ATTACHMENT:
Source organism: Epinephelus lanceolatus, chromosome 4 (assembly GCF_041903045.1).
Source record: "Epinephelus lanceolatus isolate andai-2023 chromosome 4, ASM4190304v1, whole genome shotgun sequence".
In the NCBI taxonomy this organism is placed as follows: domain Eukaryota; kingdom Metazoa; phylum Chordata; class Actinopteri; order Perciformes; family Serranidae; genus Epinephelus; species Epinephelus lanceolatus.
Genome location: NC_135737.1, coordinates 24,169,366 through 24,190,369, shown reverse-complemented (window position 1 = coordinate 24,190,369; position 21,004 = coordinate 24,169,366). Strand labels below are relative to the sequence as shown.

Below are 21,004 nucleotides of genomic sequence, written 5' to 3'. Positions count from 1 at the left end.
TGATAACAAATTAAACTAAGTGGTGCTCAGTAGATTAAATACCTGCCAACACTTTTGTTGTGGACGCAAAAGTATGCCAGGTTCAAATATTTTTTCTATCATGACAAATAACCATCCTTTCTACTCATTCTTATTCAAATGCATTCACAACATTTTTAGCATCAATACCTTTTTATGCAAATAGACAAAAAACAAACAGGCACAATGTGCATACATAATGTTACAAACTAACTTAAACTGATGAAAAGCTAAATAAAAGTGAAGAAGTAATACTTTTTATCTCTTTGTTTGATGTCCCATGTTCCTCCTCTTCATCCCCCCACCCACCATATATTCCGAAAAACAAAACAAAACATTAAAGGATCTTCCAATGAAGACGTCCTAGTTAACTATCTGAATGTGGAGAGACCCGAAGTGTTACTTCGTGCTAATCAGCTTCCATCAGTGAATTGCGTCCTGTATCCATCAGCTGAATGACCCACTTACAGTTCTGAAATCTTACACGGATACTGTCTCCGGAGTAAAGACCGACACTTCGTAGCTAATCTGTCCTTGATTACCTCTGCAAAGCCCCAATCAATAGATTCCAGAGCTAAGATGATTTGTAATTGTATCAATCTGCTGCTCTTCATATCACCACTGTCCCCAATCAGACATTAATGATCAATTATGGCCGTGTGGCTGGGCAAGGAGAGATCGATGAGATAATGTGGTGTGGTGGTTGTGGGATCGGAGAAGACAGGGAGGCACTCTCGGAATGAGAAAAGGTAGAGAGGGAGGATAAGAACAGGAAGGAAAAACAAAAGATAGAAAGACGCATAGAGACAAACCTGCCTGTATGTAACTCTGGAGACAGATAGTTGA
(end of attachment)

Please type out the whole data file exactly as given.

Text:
Source organism: Epinephelus lanceolatus, chromosome 4 (assembly GCF_041903045.1).
Source record: "Epinephelus lanceolatus isolate andai-2023 chromosome 4, ASM4190304v1, whole genome shotgun sequence".
In the NCBI taxonomy this organism is placed as follows: domain Eukaryota; kingdom Metazoa; phylum Chordata; class Actinopteri; order Perciformes; family Serranidae; genus Epinephelus; species Epinephelus lanceolatus.
Genome location: NC_135737.1, coordinates 24,169,366 through 24,190,369, shown reverse-complemented (window position 1 = coordinate 24,190,369; position 21,004 = coordinate 24,169,366). Strand labels below are relative to the sequence as shown.

Below are 21,004 nucleotides of genomic sequence, written 5' to 3'. Positions count from 1 at the left end.
TGATAACAAATTAAACTAAGTGGTGCTCAGTAGATTAAATACCTGCCAACACTTTTGTTGTGGACGCAAAAGTATGCCAGGTTCAAATATTTTTTCTATCATGACAAATAACCATCCTTTCTACTCATTCTTATTCAAATGCATTCACAACATTTTTAGCATCAATACCTTTTTATGCAAATAGACAAAAAACAAACAGGCACAATGTGCATACATAATGTTACAAACTAACTTAAACTGATGAAAAGCTAAATAAAAGTGAAGAAGTAATACTTTTTATCTCTTTGTTTGATGTCCCATGTTCCTCCTCTTCATCCCCCCACCCACCATATATTCCGAAAAACAAAACAAAACATTAAAGGATCTTCCAATGAAGACGTCCTAGTTAACTATCTGAATGTGGAGAGACCCGAAGTGTTACTTCGTGCTAATCAGCTTCCATCAGTGAATTGCGTCCTGTATCCATCAGCTGAATGACCCACTTACAGTTCTGAAATCTTACACGGATACTGTCTCCGGAGTAAAGACCGACACTTCGTAGCTAATCTGTCCTTGATTACCTCTGCAAAGCCCCAATCAATAGATTCCAGAGCTAAGATGATTTGTAATTGTATCAATCTGCTGCTCTTCATATCACCACTGTCCCCAATCAGACATTAATGATCAATTATGGCCGTGTGGCTGGGCAAGGAGAGATCGATGAGATAATGTGGTGTGGTGGTTGTGGGATCGGAGAAGACAGGGAGGCACTCTCGGAATGAGAAAAGGTAGAGAGGGAGGATAAGAACAGGAAGGAAAAACAAAAGATAGAAAGACGCATAGAGACAAACCTGCCTGTATGTAACTCTGGAGACAGATAGTTGA